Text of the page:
The Seminoles also made two huge fourth-down stops in the red zone.

But much like the tale of two halves for FSU’s offense, it was a similar story for the defense.

After just one explosive pass play in the first half, Howell had eight completions of 20-plus yards on his way to throwing for 283 yards and three touchdowns in the final 30 minutes.

To Howell’s credit, he made several spectacular throws into tight windows and looked much more like one of the top quarterbacks in the country that he’s shown himself to be over the last two seasons.

FSU continued to get pressure on Howell but struggled to bring him down late in the game.

Despite holding Carter to a modest game on the ground, Williams ran for 119 yards and averaged 6.6 yards per carry. FSU allowed 8.8 yards per play in the second half.

The Seminoles were very fortunate at the end of the game too. After UNC forced a three-and-out, the Tar Heels moved the ball down to the FSU 41 and Howell had some poor luck from there.

On 2nd-and-9, Howell lofted a gorgeous deep ball down the right sideline for Corrales. He had a step on Meiko Dotson, who got away with tugging Corrales' jersey, but he could not make the play.

The very next play, Howell’s pass over the middle for Dazz Newsome was a bit high but should have been caught for a first down.

That brought up 4th-and-9, which resulted in a drop by Williams to force the turnover on downs. Three drops in a row by UNC receivers to end the game.

If even one of those passes is caught, UNC would have had a great chance to tie the game or take the lead.

Seeing the defense finally play to its potential for a half was noteworthy, but the Seminoles again surrendered too many explosive plays and were the beneficiary of three key drops at the end of the game.

Special Teams roller coaster

Florida State special teams set the tone early for the rest of the team. After the Seminoles forced a three-and-out on UNC’s first possession, true freshman Ja’khi Douglas blocked a punt that led to a 23-yard touchdown run from Travis on the very next play.

Then senior defensive tackle Marvin Wilson, who has six tackles, blocked UNC’s second punt of the day.

The Seminoles have now blocked five kicks this season – two field goals, two punts, and one extra point – after totaling just one block combined over the last two seasons.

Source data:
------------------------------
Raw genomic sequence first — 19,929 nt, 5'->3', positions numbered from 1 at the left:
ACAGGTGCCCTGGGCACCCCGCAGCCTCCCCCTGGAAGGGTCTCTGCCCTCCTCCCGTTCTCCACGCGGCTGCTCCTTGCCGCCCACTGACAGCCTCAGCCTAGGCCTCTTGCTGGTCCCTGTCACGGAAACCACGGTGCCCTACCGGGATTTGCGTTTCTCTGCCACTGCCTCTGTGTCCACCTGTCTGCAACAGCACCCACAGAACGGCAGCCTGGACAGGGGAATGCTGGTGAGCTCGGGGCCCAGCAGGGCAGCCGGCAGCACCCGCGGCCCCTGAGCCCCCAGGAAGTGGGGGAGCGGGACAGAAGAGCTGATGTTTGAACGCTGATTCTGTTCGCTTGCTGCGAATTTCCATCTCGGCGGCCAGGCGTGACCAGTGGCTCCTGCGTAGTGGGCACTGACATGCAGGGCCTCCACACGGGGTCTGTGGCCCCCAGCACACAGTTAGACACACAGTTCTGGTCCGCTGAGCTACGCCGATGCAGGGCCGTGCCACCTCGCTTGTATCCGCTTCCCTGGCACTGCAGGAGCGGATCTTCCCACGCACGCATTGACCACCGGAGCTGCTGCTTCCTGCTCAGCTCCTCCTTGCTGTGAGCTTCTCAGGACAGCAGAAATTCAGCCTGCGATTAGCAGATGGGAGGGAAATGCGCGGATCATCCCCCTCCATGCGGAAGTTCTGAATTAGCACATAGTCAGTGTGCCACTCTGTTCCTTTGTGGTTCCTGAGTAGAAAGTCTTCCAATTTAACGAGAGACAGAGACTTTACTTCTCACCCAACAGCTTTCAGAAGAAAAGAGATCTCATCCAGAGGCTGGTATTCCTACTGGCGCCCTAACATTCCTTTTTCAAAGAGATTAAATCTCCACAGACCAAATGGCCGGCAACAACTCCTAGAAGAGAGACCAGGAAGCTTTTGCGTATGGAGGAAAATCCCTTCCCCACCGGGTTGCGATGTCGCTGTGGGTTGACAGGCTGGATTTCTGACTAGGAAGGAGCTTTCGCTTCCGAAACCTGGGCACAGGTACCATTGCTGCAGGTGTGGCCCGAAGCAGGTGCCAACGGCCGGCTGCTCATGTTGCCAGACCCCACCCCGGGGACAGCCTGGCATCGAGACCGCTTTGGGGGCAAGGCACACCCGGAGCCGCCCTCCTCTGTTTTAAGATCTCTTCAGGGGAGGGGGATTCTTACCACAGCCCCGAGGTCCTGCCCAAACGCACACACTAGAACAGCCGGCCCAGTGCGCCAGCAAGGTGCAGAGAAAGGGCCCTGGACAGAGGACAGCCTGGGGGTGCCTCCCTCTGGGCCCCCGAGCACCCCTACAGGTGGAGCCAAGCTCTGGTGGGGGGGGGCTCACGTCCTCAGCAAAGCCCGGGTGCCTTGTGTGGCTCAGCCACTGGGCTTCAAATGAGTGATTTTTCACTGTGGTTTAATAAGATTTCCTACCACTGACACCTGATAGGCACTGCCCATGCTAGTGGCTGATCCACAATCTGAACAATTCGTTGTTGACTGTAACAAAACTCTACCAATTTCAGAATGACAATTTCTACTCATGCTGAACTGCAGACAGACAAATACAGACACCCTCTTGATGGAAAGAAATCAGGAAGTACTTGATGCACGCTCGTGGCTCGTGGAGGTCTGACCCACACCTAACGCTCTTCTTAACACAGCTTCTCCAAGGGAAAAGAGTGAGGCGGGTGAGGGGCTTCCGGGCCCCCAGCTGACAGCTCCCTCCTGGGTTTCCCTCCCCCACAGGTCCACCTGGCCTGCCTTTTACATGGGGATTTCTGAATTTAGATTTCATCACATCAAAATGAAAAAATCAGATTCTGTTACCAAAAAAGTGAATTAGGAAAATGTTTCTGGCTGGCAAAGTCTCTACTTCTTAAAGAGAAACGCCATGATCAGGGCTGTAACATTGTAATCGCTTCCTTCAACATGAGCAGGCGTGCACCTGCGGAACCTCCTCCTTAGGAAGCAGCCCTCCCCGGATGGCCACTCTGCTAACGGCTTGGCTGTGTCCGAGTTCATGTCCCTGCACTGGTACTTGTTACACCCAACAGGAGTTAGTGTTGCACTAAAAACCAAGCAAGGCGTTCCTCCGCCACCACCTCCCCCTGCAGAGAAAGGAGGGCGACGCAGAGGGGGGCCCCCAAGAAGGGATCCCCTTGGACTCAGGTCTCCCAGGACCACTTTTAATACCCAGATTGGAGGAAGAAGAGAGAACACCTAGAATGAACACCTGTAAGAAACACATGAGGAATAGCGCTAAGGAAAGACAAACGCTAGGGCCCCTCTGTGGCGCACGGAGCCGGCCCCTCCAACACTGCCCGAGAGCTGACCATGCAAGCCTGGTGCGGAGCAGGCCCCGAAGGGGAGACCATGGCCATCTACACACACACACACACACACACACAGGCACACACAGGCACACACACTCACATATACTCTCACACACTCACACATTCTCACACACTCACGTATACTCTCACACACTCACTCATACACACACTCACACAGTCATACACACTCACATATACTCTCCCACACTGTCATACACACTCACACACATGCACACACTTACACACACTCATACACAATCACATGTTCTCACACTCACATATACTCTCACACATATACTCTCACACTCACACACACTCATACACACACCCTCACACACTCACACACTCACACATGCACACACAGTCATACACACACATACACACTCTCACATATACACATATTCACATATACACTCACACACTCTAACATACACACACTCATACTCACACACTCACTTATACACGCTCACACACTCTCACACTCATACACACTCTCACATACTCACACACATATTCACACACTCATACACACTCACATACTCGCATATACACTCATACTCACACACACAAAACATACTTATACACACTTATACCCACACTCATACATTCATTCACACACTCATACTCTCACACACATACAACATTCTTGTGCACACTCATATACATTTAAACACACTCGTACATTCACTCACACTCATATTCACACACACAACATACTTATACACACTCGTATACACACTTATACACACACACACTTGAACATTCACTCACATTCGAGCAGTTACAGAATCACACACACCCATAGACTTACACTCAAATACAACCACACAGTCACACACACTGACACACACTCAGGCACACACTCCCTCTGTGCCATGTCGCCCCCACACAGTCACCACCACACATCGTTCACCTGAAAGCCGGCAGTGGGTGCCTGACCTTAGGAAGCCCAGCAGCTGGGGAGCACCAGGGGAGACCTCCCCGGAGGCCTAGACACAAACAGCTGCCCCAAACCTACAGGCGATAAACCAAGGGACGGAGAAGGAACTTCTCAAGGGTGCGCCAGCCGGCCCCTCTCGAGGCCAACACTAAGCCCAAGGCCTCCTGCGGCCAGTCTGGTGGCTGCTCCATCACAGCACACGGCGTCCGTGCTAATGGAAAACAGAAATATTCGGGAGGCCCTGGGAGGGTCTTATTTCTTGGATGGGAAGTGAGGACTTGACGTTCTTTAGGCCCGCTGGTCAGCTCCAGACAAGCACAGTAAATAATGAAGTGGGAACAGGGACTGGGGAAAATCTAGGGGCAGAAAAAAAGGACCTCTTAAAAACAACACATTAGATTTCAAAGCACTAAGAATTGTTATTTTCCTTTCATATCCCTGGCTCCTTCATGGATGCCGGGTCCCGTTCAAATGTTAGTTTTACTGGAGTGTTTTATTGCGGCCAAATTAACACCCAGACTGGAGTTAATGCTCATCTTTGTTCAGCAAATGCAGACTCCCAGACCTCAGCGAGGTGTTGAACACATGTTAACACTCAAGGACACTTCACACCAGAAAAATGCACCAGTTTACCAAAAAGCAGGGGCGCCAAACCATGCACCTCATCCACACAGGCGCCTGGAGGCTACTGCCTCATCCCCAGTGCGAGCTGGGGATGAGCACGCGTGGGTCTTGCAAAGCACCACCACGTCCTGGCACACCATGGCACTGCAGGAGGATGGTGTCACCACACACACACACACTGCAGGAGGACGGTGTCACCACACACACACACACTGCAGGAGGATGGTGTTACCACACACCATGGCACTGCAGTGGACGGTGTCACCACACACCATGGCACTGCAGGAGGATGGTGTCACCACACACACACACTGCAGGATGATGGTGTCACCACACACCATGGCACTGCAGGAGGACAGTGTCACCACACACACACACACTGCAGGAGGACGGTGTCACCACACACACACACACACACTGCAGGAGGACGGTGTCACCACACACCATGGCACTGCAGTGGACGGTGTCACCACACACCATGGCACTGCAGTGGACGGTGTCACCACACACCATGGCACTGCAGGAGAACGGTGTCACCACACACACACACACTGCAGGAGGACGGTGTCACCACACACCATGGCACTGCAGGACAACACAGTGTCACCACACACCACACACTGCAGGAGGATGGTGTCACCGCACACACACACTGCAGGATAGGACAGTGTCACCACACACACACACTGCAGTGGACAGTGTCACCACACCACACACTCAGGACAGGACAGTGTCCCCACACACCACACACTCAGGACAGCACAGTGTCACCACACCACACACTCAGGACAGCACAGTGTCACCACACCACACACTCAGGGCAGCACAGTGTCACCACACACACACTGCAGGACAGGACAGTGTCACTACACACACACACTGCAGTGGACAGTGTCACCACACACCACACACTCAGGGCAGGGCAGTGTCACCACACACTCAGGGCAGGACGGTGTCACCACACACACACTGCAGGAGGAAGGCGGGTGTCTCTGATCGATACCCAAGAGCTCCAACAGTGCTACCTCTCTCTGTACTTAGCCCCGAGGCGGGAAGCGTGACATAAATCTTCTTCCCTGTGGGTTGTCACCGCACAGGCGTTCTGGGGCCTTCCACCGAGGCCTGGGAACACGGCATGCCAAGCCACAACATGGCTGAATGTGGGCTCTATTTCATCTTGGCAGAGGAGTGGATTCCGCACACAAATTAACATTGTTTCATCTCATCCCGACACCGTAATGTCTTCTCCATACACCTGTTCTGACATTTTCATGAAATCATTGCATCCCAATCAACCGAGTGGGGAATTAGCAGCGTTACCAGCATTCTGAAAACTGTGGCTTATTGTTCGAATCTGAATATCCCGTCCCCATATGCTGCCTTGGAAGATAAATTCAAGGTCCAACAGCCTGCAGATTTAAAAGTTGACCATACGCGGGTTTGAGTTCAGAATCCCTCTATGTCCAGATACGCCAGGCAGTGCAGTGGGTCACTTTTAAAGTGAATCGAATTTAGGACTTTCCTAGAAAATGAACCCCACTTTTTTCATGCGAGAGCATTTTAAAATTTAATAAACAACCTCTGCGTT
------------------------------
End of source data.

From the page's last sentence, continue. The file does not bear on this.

Wilson has been responsible for three of the blocks.

Norvell has a strong track record of special teams' success with his team finishing inside the top-five in special teams efficiency in two of his four seasons at Memphis.

He’s quickly transformed FSU’s special teams in year one to the point where it’s now one of the team’s strengths after ranking 75th and 87th in special teams efficiency in each of the previous two years.

Those two early plays ignited the crowd early and gave the rest of the team a lot of confidence for the rest of the first half.

On the other hand, Fitzgerald missed two field goals from inside 30 yards, including one that would have put the Seminoles up 13 with just under eight minutes remaining.

Despite struggling to close out, FSU played well enough to collect a huge win and generate plenty of optimism going forward.

Knocking off a top-five opponent for the first time since 2014 is a major step for a program that has not had much to celebrate over the past few seasons.

There have been plenty of times over the last few seasons that Florida State failed to close games, including its last meeting with UNC.

It wasn’t perfect, but this was arguably Florida State’s biggest win since the Orange Bowl against Michigan in 2016.

Norvell still has a long way to go, but his Seminoles finally look like a competitive team with a chance to make some noise in the ACC, and that’s more than anyone could say four weeks ago.